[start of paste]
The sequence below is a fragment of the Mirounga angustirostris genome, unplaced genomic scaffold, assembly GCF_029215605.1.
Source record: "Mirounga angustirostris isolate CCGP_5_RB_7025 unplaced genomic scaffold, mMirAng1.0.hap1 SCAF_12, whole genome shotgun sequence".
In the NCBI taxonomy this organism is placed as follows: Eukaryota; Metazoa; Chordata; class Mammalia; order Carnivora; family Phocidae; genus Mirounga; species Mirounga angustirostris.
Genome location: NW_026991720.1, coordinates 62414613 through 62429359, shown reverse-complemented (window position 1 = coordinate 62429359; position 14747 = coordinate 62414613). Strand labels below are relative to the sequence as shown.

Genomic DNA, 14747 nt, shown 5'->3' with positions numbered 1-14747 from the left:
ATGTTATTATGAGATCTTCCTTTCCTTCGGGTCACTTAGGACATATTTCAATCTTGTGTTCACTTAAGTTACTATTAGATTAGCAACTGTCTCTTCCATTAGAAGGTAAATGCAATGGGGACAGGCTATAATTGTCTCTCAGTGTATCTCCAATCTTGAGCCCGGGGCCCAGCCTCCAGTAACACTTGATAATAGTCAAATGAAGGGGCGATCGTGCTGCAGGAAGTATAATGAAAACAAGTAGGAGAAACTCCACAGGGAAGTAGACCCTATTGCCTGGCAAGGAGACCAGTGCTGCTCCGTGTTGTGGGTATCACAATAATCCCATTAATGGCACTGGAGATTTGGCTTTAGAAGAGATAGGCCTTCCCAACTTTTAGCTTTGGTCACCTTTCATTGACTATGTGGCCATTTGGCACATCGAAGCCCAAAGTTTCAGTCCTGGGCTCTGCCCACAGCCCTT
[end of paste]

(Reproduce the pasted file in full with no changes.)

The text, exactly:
The sequence below is a fragment of the Mirounga angustirostris genome, unplaced genomic scaffold, assembly GCF_029215605.1.
Source record: "Mirounga angustirostris isolate CCGP_5_RB_7025 unplaced genomic scaffold, mMirAng1.0.hap1 SCAF_12, whole genome shotgun sequence".
In the NCBI taxonomy this organism is placed as follows: Eukaryota; Metazoa; Chordata; class Mammalia; order Carnivora; family Phocidae; genus Mirounga; species Mirounga angustirostris.
Genome location: NW_026991720.1, coordinates 62414613 through 62429359, shown reverse-complemented (window position 1 = coordinate 62429359; position 14747 = coordinate 62414613). Strand labels below are relative to the sequence as shown.

Genomic DNA, 14747 nt, shown 5'->3' with positions numbered 1-14747 from the left:
ATGTTATTATGAGATCTTCCTTTCCTTCGGGTCACTTAGGACATATTTCAATCTTGTGTTCACTTAAGTTACTATTAGATTAGCAACTGTCTCTTCCATTAGAAGGTAAATGCAATGGGGACAGGCTATAATTGTCTCTCAGTGTATCTCCAATCTTGAGCCCGGGGCCCAGCCTCCAGTAACACTTGATAATAGTCAAATGAAGGGGCGATCGTGCTGCAGGAAGTATAATGAAAACAAGTAGGAGAAACTCCACAGGGAAGTAGACCCTATTGCCTGGCAAGGAGACCAGTGCTGCTCCGTGTTGTGGGTATCACAATAATCCCATTAATGGCACTGGAGATTTGGCTTTAGAAGAGATAGGCCTTCCCAACTTTTAGCTTTGGTCACCTTTCATTGACTATGTGGCCATTTGGCACATCGAAGCCCAAAGTTTCAGTCCTGGGCTCTGCCCACAGCCCTT